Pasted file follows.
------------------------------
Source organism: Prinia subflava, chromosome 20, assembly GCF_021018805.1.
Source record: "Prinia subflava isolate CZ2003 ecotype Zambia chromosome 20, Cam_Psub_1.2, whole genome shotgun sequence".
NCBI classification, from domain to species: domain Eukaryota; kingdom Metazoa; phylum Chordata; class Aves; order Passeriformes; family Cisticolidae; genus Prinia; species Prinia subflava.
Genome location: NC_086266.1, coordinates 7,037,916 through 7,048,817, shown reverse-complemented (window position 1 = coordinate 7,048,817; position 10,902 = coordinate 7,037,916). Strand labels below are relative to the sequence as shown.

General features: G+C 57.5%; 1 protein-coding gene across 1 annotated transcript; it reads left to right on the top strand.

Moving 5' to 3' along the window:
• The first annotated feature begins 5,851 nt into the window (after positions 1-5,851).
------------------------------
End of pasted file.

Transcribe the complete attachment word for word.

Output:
Source organism: Prinia subflava, chromosome 20, assembly GCF_021018805.1.
Source record: "Prinia subflava isolate CZ2003 ecotype Zambia chromosome 20, Cam_Psub_1.2, whole genome shotgun sequence".
NCBI classification, from domain to species: domain Eukaryota; kingdom Metazoa; phylum Chordata; class Aves; order Passeriformes; family Cisticolidae; genus Prinia; species Prinia subflava.
Genome location: NC_086266.1, coordinates 7,037,916 through 7,048,817, shown reverse-complemented (window position 1 = coordinate 7,048,817; position 10,902 = coordinate 7,037,916). Strand labels below are relative to the sequence as shown.

General features: G+C 57.5%; 1 protein-coding gene across 1 annotated transcript; it reads left to right on the top strand.

Moving 5' to 3' along the window:
• The first annotated feature begins 5,851 nt into the window (after positions 1-5,851).